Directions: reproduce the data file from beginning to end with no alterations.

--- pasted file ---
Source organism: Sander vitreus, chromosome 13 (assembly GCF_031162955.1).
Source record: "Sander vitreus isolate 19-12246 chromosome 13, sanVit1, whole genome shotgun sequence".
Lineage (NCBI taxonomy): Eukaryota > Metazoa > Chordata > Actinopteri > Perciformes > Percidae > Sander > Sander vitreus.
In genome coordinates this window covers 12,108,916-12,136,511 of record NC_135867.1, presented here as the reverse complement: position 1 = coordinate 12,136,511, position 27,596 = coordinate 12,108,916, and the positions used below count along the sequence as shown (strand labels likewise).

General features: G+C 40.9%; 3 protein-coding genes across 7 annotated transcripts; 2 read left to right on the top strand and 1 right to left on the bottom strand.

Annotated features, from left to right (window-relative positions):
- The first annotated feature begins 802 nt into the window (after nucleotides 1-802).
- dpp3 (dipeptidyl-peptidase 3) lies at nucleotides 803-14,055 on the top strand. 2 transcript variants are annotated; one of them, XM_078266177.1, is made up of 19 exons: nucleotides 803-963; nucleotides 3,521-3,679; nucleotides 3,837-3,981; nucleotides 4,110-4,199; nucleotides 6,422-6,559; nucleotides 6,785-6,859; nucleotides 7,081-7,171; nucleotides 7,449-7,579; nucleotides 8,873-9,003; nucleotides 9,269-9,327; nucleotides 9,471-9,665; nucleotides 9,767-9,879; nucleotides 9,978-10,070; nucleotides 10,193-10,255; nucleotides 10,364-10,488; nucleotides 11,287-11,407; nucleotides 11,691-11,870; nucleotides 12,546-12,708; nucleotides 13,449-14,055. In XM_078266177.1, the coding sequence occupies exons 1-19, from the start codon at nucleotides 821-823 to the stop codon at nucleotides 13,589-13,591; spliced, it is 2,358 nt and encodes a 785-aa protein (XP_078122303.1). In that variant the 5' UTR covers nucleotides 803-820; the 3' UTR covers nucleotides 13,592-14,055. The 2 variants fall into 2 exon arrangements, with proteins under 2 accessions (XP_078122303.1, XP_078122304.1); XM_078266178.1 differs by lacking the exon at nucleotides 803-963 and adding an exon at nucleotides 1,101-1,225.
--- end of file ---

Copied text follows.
Source organism: Sander vitreus, chromosome 13 (assembly GCF_031162955.1).
Source record: "Sander vitreus isolate 19-12246 chromosome 13, sanVit1, whole genome shotgun sequence".
Lineage (NCBI taxonomy): Eukaryota > Metazoa > Chordata > Actinopteri > Perciformes > Percidae > Sander > Sander vitreus.
In genome coordinates this window covers 12,108,916-12,136,511 of record NC_135867.1, presented here as the reverse complement: position 1 = coordinate 12,136,511, position 27,596 = coordinate 12,108,916, and the positions used below count along the sequence as shown (strand labels likewise).

General features: G+C 40.9%; 3 protein-coding genes across 7 annotated transcripts; 2 read left to right on the top strand and 1 right to left on the bottom strand.

Annotated features, from left to right (window-relative positions):
- The first annotated feature begins 802 nt into the window (after nucleotides 1-802).
- dpp3 (dipeptidyl-peptidase 3) lies at nucleotides 803-14,055 on the top strand. 2 transcript variants are annotated; one of them, XM_078266177.1, is made up of 19 exons: nucleotides 803-963; nucleotides 3,521-3,679; nucleotides 3,837-3,981; nucleotides 4,110-4,199; nucleotides 6,422-6,559; nucleotides 6,785-6,859; nucleotides 7,081-7,171; nucleotides 7,449-7,579; nucleotides 8,873-9,003; nucleotides 9,269-9,327; nucleotides 9,471-9,665; nucleotides 9,767-9,879; nucleotides 9,978-10,070; nucleotides 10,193-10,255; nucleotides 10,364-10,488; nucleotides 11,287-11,407; nucleotides 11,691-11,870; nucleotides 12,546-12,708; nucleotides 13,449-14,055. In XM_078266177.1, the coding sequence occupies exons 1-19, from the start codon at nucleotides 821-823 to the stop codon at nucleotides 13,589-13,591; spliced, it is 2,358 nt and encodes a 785-aa protein (XP_078122303.1). In that variant the 5' UTR covers nucleotides 803-820; the 3' UTR covers nucleotides 13,592-14,055. The 2 variants fall into 2 exon arrangements, with proteins under 2 accessions (XP_078122303.1, XP_078122304.1); XM_078266178.1 differs by lacking the exon at nucleotides 803-963 and adding an exon at nucleotides 1,101-1,225.